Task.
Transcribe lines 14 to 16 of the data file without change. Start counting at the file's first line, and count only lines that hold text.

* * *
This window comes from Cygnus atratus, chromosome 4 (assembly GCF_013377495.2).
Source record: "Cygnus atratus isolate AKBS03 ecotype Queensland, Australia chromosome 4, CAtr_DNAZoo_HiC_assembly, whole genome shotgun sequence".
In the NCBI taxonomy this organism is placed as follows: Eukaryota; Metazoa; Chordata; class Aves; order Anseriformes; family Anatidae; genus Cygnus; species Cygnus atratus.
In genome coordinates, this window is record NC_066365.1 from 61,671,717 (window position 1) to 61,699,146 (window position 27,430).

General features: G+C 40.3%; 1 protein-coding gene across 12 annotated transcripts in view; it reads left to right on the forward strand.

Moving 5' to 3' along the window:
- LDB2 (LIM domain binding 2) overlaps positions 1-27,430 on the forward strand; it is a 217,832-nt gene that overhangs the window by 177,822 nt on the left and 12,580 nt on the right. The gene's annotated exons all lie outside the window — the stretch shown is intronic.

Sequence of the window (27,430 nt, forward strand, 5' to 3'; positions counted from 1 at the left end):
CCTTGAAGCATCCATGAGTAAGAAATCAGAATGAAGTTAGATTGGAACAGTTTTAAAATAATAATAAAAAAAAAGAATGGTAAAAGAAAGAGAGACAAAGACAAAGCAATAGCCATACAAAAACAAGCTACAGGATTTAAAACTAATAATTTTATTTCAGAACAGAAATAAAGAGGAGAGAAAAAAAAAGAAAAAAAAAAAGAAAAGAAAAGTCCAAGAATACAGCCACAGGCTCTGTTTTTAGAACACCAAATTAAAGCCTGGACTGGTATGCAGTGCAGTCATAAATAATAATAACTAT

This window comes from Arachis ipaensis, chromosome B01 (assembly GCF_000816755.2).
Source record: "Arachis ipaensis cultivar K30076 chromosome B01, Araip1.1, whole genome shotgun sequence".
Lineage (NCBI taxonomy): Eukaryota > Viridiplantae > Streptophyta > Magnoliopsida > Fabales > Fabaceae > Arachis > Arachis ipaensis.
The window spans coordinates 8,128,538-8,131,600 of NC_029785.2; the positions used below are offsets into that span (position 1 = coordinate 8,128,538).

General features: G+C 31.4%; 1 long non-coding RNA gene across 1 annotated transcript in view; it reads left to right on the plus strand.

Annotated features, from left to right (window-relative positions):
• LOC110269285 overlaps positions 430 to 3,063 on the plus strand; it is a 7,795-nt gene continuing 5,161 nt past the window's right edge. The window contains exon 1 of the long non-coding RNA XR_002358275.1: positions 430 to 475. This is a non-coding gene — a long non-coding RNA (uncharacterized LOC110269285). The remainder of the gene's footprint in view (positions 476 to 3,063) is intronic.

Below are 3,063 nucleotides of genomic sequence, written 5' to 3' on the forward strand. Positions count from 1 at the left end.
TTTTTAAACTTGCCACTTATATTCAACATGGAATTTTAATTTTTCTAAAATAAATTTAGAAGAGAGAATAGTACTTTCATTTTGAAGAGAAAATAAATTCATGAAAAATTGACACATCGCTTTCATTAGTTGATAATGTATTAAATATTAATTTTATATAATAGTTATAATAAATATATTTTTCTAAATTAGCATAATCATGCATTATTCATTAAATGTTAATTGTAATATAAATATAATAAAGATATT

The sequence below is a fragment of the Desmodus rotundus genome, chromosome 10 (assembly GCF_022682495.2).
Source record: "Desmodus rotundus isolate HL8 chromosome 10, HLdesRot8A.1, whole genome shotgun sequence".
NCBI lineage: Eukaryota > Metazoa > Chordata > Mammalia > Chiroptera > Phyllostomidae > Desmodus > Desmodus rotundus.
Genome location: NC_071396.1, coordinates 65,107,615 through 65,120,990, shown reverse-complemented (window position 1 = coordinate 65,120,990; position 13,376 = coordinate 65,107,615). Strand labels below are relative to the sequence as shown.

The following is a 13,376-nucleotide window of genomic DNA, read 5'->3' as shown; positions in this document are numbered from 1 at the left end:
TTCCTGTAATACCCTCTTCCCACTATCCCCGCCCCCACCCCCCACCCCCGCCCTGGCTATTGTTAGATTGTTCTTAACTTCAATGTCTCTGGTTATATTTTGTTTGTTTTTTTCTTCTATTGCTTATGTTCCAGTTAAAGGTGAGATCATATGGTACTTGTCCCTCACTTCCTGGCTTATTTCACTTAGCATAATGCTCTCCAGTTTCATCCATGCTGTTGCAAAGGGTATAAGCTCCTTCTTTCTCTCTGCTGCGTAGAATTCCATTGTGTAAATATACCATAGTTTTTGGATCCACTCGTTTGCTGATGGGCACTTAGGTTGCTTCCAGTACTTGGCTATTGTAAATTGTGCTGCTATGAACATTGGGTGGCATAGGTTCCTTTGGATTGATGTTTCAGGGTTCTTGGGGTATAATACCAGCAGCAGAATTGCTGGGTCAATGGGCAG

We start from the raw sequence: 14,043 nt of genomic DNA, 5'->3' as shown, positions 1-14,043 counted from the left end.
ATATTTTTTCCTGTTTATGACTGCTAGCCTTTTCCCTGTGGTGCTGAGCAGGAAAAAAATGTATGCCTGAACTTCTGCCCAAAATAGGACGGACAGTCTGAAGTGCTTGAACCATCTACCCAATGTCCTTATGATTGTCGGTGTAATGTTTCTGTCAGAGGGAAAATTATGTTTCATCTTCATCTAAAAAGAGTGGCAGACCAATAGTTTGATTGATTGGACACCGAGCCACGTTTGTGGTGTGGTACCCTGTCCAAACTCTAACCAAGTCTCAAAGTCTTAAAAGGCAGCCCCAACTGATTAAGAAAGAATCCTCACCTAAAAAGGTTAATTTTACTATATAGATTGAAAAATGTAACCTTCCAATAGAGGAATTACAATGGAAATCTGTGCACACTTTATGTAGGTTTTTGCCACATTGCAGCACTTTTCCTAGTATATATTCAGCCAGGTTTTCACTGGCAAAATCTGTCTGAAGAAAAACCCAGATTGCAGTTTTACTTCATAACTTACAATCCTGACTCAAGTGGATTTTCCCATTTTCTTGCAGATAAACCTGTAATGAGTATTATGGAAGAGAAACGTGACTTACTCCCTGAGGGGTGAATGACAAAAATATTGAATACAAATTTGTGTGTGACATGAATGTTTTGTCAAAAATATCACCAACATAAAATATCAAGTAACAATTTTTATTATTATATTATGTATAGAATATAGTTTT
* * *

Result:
General features: G+C 31.4%; 1 long non-coding RNA gene across 1 annotated transcript in view; it reads left to right on the plus strand.

Annotated features, from left to right (window-relative positions):
• LOC110269285 overlaps positions 430 to 3,063 on the plus strand; it is a 7,795-nt gene continuing 5,161 nt past the window's right edge. The window contains exon 1 of the long non-coding RNA XR_002358275.1: positions 430 to 475. This is a non-coding gene — a long non-coding RNA (uncharacterized LOC110269285). The remainder of the gene's footprint in view (positions 476 to 3,063) is intronic.